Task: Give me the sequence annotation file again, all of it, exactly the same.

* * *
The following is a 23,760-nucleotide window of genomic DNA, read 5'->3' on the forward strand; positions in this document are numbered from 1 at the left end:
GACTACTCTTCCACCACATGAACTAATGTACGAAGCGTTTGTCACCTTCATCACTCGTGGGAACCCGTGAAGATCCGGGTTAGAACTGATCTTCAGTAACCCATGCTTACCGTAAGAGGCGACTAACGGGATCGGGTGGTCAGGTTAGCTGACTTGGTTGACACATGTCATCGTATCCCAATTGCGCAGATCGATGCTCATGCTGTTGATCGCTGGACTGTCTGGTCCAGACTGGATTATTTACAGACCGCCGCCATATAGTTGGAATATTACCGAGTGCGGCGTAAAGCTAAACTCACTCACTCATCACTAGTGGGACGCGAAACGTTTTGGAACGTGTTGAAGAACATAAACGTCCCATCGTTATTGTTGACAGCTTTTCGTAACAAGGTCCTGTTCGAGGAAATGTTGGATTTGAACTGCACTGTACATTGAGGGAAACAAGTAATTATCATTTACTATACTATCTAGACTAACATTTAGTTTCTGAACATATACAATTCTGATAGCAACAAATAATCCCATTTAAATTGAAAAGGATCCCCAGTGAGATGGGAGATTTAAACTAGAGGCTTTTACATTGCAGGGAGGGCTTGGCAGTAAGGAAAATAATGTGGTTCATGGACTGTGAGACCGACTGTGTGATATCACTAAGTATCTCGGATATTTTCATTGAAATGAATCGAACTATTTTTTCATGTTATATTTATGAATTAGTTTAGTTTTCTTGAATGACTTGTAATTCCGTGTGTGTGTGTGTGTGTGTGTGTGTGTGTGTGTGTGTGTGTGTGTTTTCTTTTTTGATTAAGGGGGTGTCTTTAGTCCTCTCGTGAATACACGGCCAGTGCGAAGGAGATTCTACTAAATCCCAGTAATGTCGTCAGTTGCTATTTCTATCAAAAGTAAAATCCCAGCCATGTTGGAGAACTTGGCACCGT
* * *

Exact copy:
The following is a 23,760-nucleotide window of genomic DNA, read 5'->3' on the forward strand; positions in this document are numbered from 1 at the left end:
GACTACTCTTCCACCACATGAACTAATGTACGAAGCGTTTGTCACCTTCATCACTCGTGGGAACCCGTGAAGATCCGGGTTAGAACTGATCTTCAGTAACCCATGCTTACCGTAAGAGGCGACTAACGGGATCGGGTGGTCAGGTTAGCTGACTTGGTTGACACATGTCATCGTATCCCAATTGCGCAGATCGATGCTCATGCTGTTGATCGCTGGACTGTCTGGTCCAGACTGGATTATTTACAGACCGCCGCCATATAGTTGGAATATTACCGAGTGCGGCGTAAAGCTAAACTCACTCACTCATCACTAGTGGGACGCGAAACGTTTTGGAACGTGTTGAAGAACATAAACGTCCCATCGTTATTGTTGACAGCTTTTCGTAACAAGGTCCTGTTCGAGGAAATGTTGGATTTGAACTGCACTGTACATTGAGGGAAACAAGTAATTATCATTTACTATACTATCTAGACTAACATTTAGTTTCTGAACATATACAATTCTGATAGCAACAAATAATCCCATTTAAATTGAAAAGGATCCCCAGTGAGATGGGAGATTTAAACTAGAGGCTTTTACATTGCAGGGAGGGCTTGGCAGTAAGGAAAATAATGTGGTTCATGGACTGTGAGACCGACTGTGTGATATCACTAAGTATCTCGGATATTTTCATTGAAATGAATCGAACTATTTTTTCATGTTATATTTATGAATTAGTTTAGTTTTCTTGAATGACTTGTAATTCCGTGTGTGTGTGTGTGTGTGTGTGTGTGTGTGTGTGTGTGTGTGTGTTTTCTTTTTTGATTAAGGGGGTGTCTTTAGTCCTCTCGTGAATACACGGCCAGTGCGAAGGAGATTCTACTAAATCCCAGTAATGTCGTCAGTTGCTATTTCTATCAAAAGTAAAATCCCAGCCATGTTGGAGAACTTGGCACCGT